1. Jen S. 2.0*

          Ha, yes, she chuckles about it now, but I’m sure in 1949 it was A) fairly mean to the teacher, and B) the worst humiliation she could imagine. Wow, times have changed, haven’t they?

          1. Not So NewReader*

            Oh yeah. In the 1930s a girl in my father’s high school class got pregnant. This was a huge scandal, it was reeeally big. The times have changed.

      2. Lee*

        I also was taught not to put anything in writing, and writing includes emails. And phone calls where they say “this call may be recorded.” I have also learned that I am a happier person when I don’t contribute toxicity. I just feel better about myself, and I try not to do it. But sometimes it is hard!
        As for the trash picker: I once had a boss (the owner) who went through the trash, through the desk drawers, and if you left it there, your gym bag. I still don’t know what he expected to find!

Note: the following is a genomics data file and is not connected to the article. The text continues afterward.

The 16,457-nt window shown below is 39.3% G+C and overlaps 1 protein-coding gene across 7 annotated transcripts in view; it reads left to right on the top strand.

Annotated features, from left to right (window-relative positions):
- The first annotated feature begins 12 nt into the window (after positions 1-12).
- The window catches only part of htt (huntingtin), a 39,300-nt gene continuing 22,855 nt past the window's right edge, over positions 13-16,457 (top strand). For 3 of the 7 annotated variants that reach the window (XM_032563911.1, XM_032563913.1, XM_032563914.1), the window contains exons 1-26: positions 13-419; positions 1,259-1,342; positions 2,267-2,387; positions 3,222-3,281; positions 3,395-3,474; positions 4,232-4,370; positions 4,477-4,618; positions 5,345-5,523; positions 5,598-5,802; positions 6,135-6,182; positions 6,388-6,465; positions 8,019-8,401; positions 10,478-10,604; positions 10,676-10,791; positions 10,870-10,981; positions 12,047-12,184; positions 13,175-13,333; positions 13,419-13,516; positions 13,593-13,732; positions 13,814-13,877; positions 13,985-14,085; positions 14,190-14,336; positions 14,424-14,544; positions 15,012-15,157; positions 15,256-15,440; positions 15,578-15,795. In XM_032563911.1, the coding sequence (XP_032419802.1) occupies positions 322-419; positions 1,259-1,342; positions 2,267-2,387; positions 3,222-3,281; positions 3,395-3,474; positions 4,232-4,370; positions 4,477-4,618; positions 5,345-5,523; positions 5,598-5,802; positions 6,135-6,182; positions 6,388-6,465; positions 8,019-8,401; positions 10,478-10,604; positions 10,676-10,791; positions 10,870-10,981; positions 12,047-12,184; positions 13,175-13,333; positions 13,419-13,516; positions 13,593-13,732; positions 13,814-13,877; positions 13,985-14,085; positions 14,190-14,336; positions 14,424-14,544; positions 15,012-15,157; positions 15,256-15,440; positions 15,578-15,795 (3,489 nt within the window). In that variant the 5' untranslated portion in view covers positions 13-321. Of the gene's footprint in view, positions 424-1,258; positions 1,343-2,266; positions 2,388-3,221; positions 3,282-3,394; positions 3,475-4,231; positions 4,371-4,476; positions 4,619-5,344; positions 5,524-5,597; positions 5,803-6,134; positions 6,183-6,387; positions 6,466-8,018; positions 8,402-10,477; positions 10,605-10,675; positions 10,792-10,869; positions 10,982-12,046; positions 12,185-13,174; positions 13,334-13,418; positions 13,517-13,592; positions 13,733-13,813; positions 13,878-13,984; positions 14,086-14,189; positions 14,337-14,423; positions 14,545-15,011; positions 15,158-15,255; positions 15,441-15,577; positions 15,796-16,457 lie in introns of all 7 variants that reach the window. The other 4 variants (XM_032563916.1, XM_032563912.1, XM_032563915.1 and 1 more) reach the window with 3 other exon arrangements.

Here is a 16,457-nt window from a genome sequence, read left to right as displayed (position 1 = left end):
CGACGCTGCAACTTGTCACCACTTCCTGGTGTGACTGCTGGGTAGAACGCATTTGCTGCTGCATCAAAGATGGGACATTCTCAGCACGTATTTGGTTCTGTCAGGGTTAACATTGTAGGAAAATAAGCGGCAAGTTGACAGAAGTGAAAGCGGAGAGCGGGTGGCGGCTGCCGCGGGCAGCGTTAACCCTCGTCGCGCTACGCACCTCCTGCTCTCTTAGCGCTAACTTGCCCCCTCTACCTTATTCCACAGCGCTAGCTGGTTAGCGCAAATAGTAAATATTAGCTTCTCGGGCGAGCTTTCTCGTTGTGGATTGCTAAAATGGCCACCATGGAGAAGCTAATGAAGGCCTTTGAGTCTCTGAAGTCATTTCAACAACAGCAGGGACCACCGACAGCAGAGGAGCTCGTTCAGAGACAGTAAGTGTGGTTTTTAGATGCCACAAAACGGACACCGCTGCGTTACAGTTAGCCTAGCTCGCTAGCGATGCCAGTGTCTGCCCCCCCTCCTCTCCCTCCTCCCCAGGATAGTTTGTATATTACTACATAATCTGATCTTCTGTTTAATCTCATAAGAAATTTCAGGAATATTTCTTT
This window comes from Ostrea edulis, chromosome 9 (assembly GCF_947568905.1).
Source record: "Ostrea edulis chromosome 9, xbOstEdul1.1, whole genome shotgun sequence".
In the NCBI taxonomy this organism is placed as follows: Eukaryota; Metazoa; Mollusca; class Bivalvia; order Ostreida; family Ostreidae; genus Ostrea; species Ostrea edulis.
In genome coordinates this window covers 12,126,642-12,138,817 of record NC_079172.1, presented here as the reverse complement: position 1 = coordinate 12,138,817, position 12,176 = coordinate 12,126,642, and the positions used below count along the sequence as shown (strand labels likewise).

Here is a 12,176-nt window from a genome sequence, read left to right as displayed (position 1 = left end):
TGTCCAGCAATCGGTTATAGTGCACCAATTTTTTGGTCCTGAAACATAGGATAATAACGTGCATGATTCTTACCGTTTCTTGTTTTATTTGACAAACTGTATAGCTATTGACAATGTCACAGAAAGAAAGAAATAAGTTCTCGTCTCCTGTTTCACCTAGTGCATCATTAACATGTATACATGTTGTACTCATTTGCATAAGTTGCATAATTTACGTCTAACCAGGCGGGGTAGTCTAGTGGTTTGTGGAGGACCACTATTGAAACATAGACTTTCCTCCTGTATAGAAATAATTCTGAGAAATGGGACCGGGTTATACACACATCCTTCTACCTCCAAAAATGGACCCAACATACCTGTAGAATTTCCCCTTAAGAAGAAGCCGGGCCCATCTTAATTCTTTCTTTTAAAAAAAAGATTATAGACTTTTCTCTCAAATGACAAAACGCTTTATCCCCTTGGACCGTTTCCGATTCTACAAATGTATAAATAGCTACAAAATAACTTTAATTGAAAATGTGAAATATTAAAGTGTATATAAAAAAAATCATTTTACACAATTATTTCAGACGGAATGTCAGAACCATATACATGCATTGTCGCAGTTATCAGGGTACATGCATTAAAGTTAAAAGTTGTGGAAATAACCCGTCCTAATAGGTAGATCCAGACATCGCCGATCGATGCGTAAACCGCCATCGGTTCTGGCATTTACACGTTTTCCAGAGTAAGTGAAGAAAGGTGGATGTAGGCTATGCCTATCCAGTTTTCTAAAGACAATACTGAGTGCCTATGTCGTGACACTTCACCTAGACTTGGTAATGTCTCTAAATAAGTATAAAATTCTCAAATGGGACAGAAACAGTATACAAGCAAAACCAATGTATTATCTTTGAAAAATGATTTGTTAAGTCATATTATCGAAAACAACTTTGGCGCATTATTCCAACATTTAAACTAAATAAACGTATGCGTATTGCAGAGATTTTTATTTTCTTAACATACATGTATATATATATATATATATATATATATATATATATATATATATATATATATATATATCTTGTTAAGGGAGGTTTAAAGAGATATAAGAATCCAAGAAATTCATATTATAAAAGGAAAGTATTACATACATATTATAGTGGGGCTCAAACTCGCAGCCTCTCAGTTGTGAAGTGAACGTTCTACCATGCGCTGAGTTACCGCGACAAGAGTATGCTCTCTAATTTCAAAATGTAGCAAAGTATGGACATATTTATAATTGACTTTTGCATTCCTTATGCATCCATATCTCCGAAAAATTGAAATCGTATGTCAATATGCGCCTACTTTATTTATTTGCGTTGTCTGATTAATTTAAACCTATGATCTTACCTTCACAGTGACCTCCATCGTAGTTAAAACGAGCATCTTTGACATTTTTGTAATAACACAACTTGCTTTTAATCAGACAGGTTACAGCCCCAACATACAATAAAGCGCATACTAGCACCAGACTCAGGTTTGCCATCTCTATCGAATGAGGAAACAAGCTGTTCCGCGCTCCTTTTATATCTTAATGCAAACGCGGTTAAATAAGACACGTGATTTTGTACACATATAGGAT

3. Emily*

        My mom’s advice was, “Never put anything in writing you wouldn’t want to see printed on the front page of the newspaper over breakfast tomorrow.”

        Ah, remember the 90s, and newspapers? Today’s kids would need to be told, “Never put anything in writing you wouldn’t want to see retweeted 30,000 times on Twitter,” I suppose…!

        1. Preston*

          I throw everything in our special shred box. I have seen people go through the trash at a former employer. Some people just waste so much energy on not letting something go.

  9. AnotherAlison*

    I had not read the original letter, but reading both that and this update, what sticks out for me is that the OP had been at the former job only 3 weeks. Great rapport with the manager in 3 weeks? I’m sure it wasn’t terrible, but after only 3 weeks, I don’t have close enough relationship with anyone to *not* let them go for acting like a middle school girl in a professional setting. (Not that the office & others there are not flawed, too. I’d be frustrated if I didn’t have a computer for 3 weeks.)